Lesson 2: File Naming & Organization

2.1 Data inventory

Now that we’ve talked about types of data and why we should manage data, we’re ready to move on to our data management essentials! But first, we always suggest one of the best things you can do before starting a project is to brainstorm all the data types and forms you’ll be producing. One way you can do this is to conduct a data inventory of all the activities or instruments that will produce, collect, manipulate, or analyze data during your project.

Making a data inventory part of your planning stage can you help you improve the choices you make for organization, storage, and the other best practices we’ll cover here because you’ll have a better understanding of the scope of your data as well as any big changes that will happen to it during the project.

2.2 File naming and organization

Having a good file naming and organization method is one of the simplest things you can do to make a huge impact on your data management! However, it can also be one of the hardest things to change in your data management practices, because it’s often something we do by hand and changing our personal habits can be difficult.

Though it can be difficult to implement, a good file naming convention and folder organization method can make quick improvements to your research process. It makes your data easier to search through and it makes it easier to distinguish similar files or versions from one another. It also provides built-in description about the contents of the file and can make it easier to share documents with collaborators, as they’ll be able to find and understand the file.

File Naming Best Practices

One of the most important things for file naming is to develop a naming convention, or a template of standard information you’ll use in most file names, and to always use that convention anytime you have multiple related files in a folder. Without a set convention, you may end up recording haphazard information, or not capturing enough important information, each time you create a file. This will make it harder to remember what keywords you can use to search for the file.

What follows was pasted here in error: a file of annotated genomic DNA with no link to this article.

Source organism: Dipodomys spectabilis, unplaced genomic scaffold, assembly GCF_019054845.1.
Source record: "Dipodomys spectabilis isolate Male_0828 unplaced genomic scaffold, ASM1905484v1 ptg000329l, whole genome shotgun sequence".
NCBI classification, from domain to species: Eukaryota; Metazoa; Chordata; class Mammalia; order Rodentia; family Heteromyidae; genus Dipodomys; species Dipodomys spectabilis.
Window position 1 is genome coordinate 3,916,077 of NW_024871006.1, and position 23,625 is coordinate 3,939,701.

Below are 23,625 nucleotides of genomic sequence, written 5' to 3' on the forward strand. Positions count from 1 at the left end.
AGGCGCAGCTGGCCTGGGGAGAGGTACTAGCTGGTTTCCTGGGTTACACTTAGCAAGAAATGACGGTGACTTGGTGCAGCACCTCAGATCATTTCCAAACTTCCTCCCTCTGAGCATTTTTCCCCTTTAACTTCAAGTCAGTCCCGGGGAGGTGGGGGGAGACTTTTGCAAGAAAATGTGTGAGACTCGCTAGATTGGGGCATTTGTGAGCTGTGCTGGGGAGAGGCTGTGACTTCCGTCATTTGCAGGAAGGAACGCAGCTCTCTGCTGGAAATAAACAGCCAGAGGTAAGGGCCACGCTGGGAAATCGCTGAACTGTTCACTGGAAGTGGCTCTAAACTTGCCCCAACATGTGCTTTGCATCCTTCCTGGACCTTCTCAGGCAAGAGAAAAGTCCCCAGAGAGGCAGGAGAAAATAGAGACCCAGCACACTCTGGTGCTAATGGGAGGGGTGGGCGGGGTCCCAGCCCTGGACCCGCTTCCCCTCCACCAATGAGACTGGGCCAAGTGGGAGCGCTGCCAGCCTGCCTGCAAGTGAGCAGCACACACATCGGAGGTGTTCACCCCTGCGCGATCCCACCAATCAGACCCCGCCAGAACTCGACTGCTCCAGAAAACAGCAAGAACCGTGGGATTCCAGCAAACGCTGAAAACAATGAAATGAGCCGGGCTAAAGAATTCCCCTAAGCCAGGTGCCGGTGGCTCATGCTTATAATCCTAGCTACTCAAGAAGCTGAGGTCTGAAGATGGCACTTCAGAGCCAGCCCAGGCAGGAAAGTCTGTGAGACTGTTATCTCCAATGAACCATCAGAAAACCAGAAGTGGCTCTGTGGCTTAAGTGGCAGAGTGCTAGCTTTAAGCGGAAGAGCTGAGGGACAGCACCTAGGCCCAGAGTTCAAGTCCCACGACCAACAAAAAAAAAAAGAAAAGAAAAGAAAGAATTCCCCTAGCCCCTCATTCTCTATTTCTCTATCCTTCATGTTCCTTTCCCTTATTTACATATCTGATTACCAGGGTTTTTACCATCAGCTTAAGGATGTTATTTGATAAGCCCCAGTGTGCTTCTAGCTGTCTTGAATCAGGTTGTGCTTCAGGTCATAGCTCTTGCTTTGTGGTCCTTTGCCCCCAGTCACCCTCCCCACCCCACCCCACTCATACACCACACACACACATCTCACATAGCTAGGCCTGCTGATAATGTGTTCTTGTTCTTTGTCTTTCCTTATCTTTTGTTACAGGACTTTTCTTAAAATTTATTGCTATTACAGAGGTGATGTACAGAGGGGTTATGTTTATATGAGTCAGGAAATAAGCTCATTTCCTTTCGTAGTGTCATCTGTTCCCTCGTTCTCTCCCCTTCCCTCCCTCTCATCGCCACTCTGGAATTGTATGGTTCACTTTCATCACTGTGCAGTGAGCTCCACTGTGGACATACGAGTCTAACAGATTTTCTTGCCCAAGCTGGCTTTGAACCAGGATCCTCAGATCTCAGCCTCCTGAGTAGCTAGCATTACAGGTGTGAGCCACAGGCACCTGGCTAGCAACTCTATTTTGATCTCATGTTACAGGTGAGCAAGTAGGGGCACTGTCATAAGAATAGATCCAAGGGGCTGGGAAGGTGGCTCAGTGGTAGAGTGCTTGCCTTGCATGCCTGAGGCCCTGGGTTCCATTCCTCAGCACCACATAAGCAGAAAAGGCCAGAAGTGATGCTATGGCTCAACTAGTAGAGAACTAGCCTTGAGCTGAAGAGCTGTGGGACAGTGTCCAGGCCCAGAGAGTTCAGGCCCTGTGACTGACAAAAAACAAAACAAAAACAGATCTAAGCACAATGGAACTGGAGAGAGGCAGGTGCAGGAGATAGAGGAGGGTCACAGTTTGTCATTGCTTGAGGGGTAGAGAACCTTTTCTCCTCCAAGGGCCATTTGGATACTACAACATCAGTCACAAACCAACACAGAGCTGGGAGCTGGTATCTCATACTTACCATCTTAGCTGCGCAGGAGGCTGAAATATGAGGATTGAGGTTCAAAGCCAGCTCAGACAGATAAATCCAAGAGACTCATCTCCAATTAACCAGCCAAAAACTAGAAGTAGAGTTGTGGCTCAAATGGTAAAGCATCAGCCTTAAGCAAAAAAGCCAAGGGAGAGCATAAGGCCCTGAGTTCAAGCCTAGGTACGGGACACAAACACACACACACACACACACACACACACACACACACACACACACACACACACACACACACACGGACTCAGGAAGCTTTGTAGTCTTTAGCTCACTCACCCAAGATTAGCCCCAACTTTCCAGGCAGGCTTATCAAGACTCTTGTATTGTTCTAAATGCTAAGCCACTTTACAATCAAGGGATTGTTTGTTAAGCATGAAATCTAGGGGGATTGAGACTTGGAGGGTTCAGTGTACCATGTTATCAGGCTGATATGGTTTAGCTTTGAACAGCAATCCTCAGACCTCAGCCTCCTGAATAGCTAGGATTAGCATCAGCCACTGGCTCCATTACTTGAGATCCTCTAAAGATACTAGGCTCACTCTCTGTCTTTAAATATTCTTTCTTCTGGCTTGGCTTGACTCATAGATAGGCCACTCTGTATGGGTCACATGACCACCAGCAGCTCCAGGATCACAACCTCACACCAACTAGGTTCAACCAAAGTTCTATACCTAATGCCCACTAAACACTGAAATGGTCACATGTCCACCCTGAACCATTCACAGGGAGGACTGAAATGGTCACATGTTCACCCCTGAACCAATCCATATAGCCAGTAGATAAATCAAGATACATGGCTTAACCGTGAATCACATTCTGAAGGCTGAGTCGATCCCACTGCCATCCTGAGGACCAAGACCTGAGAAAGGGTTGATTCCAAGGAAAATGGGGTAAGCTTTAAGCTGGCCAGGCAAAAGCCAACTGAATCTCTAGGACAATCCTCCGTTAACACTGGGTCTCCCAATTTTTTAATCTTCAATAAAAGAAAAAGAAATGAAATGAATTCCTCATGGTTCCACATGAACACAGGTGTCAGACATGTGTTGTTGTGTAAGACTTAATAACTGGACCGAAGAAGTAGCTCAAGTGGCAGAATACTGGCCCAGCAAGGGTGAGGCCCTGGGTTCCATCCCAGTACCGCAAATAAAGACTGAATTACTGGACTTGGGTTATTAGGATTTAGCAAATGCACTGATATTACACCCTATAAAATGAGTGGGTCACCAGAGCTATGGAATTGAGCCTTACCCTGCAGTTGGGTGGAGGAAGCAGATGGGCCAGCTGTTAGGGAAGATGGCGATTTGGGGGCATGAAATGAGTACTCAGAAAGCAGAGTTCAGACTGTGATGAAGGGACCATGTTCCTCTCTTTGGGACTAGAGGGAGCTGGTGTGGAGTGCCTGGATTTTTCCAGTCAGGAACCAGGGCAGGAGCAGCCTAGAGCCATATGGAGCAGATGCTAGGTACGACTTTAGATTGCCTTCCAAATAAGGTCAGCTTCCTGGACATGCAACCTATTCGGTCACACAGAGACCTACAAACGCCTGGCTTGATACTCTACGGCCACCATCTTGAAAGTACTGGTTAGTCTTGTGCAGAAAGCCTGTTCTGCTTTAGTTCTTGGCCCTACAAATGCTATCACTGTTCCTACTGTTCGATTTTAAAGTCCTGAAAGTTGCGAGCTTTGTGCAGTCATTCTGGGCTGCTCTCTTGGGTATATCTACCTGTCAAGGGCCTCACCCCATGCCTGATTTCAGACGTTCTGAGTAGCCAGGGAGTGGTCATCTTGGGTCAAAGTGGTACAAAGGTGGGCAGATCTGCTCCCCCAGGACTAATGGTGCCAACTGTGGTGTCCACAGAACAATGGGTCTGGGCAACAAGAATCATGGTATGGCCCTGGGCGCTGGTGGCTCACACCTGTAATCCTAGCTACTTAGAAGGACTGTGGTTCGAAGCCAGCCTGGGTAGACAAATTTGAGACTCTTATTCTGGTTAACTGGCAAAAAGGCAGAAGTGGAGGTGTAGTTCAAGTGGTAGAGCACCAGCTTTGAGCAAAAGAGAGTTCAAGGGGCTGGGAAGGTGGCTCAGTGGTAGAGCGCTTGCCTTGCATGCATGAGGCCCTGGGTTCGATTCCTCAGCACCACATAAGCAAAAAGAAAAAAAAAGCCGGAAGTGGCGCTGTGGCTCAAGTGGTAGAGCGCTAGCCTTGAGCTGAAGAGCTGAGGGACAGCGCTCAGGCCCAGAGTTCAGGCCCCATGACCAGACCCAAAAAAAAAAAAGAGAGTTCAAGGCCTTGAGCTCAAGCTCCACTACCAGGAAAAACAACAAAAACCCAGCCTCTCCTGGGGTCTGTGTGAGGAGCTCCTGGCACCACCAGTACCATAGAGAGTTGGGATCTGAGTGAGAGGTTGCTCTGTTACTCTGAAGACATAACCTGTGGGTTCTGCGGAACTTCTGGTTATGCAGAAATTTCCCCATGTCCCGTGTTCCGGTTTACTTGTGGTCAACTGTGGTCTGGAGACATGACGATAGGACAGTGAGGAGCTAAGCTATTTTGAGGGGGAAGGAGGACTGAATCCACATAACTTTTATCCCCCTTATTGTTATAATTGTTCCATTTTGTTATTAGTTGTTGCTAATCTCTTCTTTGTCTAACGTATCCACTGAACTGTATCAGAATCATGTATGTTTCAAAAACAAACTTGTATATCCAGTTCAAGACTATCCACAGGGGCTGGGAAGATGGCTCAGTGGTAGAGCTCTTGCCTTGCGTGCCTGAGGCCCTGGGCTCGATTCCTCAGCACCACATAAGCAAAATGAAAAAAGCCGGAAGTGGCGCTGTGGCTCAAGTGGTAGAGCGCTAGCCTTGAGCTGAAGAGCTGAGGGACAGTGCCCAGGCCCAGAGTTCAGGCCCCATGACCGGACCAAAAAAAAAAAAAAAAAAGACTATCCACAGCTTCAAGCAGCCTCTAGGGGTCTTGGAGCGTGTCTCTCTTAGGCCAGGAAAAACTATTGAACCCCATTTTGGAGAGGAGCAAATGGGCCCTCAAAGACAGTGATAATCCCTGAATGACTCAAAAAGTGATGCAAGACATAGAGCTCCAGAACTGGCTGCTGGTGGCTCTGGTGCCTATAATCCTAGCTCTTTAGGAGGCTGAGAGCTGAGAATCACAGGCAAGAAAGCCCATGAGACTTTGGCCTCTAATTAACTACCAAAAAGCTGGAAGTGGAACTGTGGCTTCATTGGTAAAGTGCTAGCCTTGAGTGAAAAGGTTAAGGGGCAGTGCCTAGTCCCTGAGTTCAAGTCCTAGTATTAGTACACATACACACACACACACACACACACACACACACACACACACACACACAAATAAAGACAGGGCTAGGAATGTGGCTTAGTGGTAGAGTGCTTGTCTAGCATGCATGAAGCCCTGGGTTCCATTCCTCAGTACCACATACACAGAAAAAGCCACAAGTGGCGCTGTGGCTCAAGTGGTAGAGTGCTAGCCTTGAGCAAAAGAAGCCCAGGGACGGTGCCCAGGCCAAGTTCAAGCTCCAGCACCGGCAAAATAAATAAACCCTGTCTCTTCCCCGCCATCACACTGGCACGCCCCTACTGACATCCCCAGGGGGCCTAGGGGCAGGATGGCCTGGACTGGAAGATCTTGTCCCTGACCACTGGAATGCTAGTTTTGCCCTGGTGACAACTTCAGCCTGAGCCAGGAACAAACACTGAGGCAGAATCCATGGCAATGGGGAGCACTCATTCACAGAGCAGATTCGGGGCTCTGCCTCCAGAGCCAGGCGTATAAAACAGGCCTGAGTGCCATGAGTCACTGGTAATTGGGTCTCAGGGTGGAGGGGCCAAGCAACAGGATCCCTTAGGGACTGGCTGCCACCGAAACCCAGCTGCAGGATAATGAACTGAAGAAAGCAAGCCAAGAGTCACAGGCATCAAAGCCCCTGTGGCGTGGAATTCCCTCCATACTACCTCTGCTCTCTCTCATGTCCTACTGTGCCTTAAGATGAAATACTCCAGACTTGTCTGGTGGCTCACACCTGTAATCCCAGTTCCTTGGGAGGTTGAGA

There is not one recommended naming convention that will work for everyone. Each project and person are different, but below we’ve laid out some suggestions for creating a file naming convention.

How to create a file naming convention:

Example filename: Mendota_Buoy6_20180711_v2

Best practice is to pick 3 to 4 key pieces of information about the files.

Key Information and Long File Names

  • In our example file name, we’ve chosen 4 key pieces of information: the lake and buoy the data was gathered from, the date it was gathered, and version number indicating there was a previous version of this dataset.
  • For some computers, long file names can cause issues when trying to load or open the file. More practically though, long filenames can also make it much harder for you to search and locate your files.

Your file name should provide a clear description of the data.

Examples for Descriptive Names

In our example file name, Mendota is the lake and Buoy 6 is the location at which the the data was gathered, which gives us important metadata about:

  • Where the data was collected.
    • This might be labels you’ve assigned to specific locations or instruments (for example, “Sensor5” or “SiteB”) or geospatial coordinates.
  • When the data was collected.
    • The date of collection is often important for analyzing your results. The time might also be significant, particularly if you are collecting data multiple times a day.
  • The method used to collect the data.
  • The name or initials of the researcher who collected the data, if multiple researchers are collecting data for your research.